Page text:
Designed by Richard Meier Museum of Applied Art Frankfurt ( Museum für angewandte Kunst Frankfurt ) is a must visit of anyone interested in Product Design and Art being applied in everyday life.
The museums’s history began in 1877 with the founding of the Central German Kunstgewerbeverein by Frankfurt citizens. The original collection was established in 1885. In 1921 the museum was changed to a Museum for Arts and Crafts. Word War II didn’t spare the building. Frankfurt being the head quarter of German Army, it saw extensive destruction of the city and almost all prominent buildings. Only in 1965 part of the collection was shown to the public again.
The current collections embrace 5,000 years of the history of different cultures and include European handcrafts from the 12th to the 21st century, design, book art, graphics, Islamic art, as well as art and handcrafts from East Asia. The works are distinguished by unique aesthetics and technically masterful use of material.
Richard Meier oriented in the design of the building to the specifications of the villa, which was involved meaningfully in the new museum complex. The floor plan runs off the extension of a square grid, whose 16 equal squares correspond to the layout of the villa.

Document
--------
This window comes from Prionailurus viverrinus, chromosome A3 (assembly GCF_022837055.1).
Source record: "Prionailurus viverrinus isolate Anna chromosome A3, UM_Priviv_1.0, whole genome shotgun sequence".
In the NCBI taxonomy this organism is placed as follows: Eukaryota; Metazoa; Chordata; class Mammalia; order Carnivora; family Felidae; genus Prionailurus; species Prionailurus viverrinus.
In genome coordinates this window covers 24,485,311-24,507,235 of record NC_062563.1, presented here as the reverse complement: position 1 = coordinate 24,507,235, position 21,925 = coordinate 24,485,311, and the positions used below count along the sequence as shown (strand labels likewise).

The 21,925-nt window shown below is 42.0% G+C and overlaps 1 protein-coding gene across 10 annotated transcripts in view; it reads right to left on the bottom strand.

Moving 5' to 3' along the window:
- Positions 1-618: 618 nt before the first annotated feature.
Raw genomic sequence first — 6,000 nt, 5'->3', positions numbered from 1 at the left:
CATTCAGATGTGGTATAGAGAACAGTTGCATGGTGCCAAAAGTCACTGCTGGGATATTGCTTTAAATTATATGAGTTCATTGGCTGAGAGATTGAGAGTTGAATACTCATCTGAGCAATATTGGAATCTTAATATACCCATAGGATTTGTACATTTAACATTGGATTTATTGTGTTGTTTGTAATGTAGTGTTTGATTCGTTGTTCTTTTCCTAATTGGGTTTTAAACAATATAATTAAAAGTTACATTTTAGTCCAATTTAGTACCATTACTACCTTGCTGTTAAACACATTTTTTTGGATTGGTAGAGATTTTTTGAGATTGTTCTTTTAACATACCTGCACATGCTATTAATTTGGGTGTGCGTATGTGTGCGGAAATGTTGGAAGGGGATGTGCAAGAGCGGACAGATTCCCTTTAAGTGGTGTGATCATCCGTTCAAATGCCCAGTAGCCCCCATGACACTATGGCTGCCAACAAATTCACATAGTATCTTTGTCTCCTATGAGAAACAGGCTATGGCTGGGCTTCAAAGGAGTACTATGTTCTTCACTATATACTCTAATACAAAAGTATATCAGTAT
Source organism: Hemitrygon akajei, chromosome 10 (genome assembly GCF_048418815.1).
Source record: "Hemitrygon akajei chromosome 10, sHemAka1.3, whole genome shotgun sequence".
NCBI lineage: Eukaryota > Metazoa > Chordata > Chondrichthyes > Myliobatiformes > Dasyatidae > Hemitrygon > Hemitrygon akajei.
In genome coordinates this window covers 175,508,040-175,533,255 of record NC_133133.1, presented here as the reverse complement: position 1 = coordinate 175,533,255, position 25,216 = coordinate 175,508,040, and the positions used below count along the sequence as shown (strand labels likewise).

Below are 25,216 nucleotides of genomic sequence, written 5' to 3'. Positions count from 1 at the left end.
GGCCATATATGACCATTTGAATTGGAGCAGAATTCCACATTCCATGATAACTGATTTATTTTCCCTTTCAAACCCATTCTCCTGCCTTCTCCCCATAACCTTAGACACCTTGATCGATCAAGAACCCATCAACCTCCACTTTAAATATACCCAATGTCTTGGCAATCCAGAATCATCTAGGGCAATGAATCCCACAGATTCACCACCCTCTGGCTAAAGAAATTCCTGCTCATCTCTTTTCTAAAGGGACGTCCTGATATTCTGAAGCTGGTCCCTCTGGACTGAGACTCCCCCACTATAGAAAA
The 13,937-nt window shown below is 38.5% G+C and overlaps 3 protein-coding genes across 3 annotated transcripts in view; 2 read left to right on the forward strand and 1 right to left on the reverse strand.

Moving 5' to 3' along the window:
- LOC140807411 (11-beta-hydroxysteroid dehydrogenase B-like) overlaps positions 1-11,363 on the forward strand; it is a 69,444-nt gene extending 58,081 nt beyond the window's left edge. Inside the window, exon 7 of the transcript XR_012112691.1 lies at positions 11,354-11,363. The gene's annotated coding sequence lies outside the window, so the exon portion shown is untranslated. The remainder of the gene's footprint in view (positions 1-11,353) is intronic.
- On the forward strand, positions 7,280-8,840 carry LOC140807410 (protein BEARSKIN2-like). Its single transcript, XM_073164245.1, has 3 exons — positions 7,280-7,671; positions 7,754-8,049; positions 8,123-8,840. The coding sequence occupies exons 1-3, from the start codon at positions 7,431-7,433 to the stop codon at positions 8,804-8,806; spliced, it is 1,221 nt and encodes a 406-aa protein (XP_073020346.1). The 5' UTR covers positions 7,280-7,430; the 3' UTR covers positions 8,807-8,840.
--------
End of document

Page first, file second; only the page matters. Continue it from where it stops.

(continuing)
Visitors are first greeted through a generous, bright foyer from which each floor can be reached from a double-flight ramp. Due to its almost fully glazed exterior walls, visitors are granted views of Frankfurt’s city center and the Villa Metzler opposite. White plastered walls, light wood floor and through the window coming from the side, natural light show the design of the interiors. The bright, near-neutral exhibition spaces create a peaceful environment, where the exhibits are in the foreground. Light flows through the spacious rooms of the modern Richard Meier building, which invites visitors to interact and communicate.